Where the river meets the sea
A protected wetland where the Neretva River meets the Adriatic Sea. The current speed of climate change is causing a disruption in the boundary balance of the coastal marine environment.
A journey through the history of oceanography
In Kaštela Bay, the study of coastal ecosystems is intertwined with history. Decades of data are collected in the library of the Split Institute of Oceanography and Fisheries.
The spider web that beats drought
A new solution mimics nature to cope with drought in Zadar. In the rural areas, summer temperatures are reaching alarming levels and rainfall is almost nonexistent.
Ancient knowledge and new languages
The archaeological site of Aquileia portrays the millenary history of the town; a valuable narration to understand how ancient civilizations evolved along with the surrounding environment.
Artificial Intelligence for coastal adaptation
The Venice Lido island is vulnerable to many environmental and socioeconomic impacts of climate change. An Artificial Intelligence (AI) model learns from past events to help us predict and adapt to future changes.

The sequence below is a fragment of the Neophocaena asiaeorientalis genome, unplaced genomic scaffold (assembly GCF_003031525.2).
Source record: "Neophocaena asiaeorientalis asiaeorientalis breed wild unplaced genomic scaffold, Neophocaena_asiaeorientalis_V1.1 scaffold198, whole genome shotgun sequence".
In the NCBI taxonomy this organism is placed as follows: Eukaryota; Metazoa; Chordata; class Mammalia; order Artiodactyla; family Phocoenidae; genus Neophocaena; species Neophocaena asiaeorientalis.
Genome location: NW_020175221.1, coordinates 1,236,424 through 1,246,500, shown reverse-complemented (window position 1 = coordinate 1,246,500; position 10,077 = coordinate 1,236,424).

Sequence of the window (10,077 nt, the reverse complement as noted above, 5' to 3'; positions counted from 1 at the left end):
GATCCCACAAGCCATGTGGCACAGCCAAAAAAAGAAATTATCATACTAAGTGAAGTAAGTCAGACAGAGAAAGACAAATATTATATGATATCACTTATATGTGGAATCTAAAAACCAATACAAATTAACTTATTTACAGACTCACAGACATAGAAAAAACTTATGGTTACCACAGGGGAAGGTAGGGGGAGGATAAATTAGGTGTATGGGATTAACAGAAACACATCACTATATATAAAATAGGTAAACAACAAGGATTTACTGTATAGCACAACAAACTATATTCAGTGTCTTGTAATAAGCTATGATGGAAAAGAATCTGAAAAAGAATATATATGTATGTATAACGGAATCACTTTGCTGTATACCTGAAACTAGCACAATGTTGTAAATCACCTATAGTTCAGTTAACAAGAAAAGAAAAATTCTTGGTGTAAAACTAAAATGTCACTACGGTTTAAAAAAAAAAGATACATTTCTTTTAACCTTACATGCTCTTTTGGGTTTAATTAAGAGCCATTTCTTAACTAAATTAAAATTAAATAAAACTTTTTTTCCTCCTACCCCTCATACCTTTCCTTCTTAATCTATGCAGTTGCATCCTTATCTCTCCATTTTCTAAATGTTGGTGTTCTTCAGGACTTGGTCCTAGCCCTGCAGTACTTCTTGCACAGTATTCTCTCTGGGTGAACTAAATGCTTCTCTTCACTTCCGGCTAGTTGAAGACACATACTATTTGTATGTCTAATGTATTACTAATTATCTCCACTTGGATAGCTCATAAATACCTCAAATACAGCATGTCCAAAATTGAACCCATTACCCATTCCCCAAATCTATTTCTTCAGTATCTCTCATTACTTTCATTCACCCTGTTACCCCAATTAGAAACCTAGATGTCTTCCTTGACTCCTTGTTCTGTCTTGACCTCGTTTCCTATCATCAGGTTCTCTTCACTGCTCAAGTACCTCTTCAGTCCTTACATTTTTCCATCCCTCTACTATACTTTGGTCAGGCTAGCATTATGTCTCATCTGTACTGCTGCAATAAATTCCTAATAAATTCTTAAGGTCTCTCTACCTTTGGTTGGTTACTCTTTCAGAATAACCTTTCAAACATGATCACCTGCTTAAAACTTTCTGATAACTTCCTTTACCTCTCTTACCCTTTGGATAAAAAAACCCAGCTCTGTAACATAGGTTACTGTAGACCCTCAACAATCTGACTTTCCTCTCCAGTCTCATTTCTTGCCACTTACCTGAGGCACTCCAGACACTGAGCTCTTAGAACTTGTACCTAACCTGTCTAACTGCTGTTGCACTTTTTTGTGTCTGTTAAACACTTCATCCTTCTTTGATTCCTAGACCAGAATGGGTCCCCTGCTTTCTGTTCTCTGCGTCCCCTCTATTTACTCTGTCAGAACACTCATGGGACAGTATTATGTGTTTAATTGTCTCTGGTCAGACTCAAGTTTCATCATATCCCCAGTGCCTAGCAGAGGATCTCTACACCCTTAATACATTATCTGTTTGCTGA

Co-design and participation for inclusive adaptation
The Emilia-Romagna Region launched a participatory process to co-create the new Integrated Management Strategy for Coastal Defense and Adaptation to Climate Change (GIDAC). Citizens’ participation is key to build comprehensive and effective adaptation strategies.
One coast, many solutions
How to choose appropriate solutions to coastal erosion in different areas? Along the Marche coast, topographic surveys help experts decide which interventions are the most effective to implement in such a diverse Region.
Following the flames
Continuous changes in weather and sea conditions, and complexities in the management of the area are increasing the likelihood of wildfires on the Molise coast. The Civil Protection is experimenting with new tools for effective monitoring, prevention and adaptation to these phenomena.
Sentinels of change
The lush Posidonia meadows and coral formations on the rocky seabed are suffering from rising temperatures, and the shoreline is slowly dissolving as sea levels rise. A system of buoys monitors the effects of climate change on the coast.